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Physical therapy on leg_edited.jpg


When you exercise, your muscles increase in size. This is particularly evident in the upper limbs, however, in your lower limbs, to allow us to run without wobbling the muscles are more tightly bound down by a fibrous tissue sheet called fascia.


When you run your calf muscles in particularly swell.  Normally this is accommodated within this fibrous or fascial sheath.  In some people; overtraining, excessive hill work, worn shoes (particularly on the outside of the shoe), or excessive supination can lead to increased or abnormal swelling of the muscles to such an extent that they begin to cut off their own blood supply, albeit temporarily. Whilst physiotherapy, improved training schedules and orthotics can help, sometimes surgery is required.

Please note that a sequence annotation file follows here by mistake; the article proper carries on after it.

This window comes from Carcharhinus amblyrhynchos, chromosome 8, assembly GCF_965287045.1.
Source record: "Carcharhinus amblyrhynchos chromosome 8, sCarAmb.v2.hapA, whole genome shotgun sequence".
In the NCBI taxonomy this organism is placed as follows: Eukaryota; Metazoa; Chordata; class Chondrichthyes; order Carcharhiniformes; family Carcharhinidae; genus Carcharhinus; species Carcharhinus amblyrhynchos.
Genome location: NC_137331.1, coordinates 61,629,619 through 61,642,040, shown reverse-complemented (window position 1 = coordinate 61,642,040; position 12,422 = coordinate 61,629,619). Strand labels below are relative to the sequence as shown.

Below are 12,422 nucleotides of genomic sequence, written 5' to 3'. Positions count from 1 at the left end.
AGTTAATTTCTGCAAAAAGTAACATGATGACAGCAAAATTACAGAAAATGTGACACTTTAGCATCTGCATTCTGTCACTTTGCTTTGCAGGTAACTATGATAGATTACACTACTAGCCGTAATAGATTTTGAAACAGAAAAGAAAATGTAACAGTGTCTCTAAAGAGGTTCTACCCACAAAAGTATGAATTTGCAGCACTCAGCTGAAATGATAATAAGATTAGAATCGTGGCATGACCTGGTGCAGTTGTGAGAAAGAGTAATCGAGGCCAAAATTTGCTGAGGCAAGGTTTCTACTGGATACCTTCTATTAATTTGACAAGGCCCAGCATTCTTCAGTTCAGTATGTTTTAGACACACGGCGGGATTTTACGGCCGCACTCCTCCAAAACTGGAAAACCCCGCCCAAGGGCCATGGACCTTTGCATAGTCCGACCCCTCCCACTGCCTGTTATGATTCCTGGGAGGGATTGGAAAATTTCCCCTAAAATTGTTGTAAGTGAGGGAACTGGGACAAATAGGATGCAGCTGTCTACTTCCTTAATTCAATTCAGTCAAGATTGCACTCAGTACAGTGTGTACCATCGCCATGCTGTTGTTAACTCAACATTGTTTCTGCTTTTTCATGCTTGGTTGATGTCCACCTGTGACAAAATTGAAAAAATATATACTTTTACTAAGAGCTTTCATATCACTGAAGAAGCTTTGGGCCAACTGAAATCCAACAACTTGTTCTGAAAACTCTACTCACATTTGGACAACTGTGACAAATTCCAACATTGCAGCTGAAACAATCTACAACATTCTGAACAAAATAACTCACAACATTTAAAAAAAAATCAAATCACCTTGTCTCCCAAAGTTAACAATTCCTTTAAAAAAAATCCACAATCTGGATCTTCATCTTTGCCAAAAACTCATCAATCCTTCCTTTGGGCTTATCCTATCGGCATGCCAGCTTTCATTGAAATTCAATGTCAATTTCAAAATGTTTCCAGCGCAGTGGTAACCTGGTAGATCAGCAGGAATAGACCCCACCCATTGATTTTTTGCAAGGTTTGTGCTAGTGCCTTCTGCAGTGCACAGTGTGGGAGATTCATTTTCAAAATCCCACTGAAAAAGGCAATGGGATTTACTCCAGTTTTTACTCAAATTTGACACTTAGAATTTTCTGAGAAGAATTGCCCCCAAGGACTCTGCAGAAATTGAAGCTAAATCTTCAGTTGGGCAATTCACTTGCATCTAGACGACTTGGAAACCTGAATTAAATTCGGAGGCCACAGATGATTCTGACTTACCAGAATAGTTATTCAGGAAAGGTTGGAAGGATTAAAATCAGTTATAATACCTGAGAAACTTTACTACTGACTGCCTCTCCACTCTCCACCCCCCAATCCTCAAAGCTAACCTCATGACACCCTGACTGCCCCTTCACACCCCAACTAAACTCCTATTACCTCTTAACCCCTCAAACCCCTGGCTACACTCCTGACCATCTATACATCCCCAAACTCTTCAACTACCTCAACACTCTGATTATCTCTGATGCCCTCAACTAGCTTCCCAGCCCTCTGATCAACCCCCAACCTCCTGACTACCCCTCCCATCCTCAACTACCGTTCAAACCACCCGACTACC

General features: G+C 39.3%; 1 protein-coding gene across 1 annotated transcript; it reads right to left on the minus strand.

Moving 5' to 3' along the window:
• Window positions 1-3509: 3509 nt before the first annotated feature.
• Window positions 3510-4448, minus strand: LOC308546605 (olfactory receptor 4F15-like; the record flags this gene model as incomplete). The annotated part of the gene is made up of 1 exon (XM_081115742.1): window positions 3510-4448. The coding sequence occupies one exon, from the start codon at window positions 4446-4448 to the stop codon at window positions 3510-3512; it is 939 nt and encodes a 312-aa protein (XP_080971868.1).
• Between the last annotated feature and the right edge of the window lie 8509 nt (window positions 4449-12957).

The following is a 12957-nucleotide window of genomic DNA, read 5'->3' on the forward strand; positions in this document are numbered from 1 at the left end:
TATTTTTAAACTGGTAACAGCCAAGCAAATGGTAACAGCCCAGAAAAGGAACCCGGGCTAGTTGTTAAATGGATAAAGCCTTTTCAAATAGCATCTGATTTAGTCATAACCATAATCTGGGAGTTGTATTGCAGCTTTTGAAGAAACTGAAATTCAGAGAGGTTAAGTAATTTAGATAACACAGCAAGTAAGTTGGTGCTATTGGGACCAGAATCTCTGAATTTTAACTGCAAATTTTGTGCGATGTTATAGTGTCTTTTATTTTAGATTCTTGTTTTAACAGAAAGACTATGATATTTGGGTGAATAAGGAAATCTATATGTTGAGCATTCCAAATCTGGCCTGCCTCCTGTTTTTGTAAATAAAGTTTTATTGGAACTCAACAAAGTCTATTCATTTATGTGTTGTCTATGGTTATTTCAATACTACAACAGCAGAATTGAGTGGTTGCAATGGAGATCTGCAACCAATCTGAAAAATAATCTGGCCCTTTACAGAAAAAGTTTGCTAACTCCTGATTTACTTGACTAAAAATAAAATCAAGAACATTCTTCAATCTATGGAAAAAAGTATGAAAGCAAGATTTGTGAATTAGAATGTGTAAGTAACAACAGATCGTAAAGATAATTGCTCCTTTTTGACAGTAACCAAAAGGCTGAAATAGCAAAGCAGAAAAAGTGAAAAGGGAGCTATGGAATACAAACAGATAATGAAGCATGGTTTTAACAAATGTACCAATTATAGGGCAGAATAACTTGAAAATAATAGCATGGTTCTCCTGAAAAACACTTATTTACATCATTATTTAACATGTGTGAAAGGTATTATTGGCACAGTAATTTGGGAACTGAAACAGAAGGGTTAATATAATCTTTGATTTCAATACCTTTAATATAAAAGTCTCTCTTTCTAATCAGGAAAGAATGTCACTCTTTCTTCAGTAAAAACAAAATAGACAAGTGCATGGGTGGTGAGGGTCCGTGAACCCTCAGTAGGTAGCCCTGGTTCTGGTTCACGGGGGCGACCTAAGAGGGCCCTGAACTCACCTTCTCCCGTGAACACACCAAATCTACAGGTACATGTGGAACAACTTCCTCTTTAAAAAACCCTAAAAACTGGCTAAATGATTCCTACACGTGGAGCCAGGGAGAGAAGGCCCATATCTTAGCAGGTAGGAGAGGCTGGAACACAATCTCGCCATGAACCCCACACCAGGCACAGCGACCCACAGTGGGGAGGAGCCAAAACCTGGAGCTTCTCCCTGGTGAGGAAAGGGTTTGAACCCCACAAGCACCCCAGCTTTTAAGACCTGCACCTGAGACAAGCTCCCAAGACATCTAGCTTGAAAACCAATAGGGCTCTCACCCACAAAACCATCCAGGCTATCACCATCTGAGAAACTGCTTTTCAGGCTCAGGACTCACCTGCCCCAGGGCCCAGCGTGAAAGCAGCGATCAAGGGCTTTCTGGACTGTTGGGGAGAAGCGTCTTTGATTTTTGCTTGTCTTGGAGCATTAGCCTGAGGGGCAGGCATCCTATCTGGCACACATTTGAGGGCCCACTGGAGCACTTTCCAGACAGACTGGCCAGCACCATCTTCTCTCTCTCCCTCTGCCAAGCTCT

Via a 1.5cm incision the offending facia is released percutaneously up to the knee and down to the ankle. This is curative for the condition. 


Diagnostically shin splints, stress fractures, vitamin D deficiency deficit can mimic some of the symptoms of compartment syndrome. You will therefore most likely have an MRI scan and some blood tests before any surgery is considered.

  • Blood tests and an MRI scan are required before surgery and bloods

  • You will be able to drive 5-7 days post surgery

  • You will be fit to return to work/drive 10-14 post surgery, and should expect to be back to full fitness 6-8 weeks post surgery​​


  • Sometimes a course of physiotherapy is required


  • You will have a follow-up consultation 3 weeks after having surgery, and then at 3 months when you will be discharged

  • If you have private medical insurance, the procedure code you will need to provide to your insurance company is T5540

Please always remember to ask Mr Parker at your consultation reference any specific recovery queries relating to your job or lifestyle.

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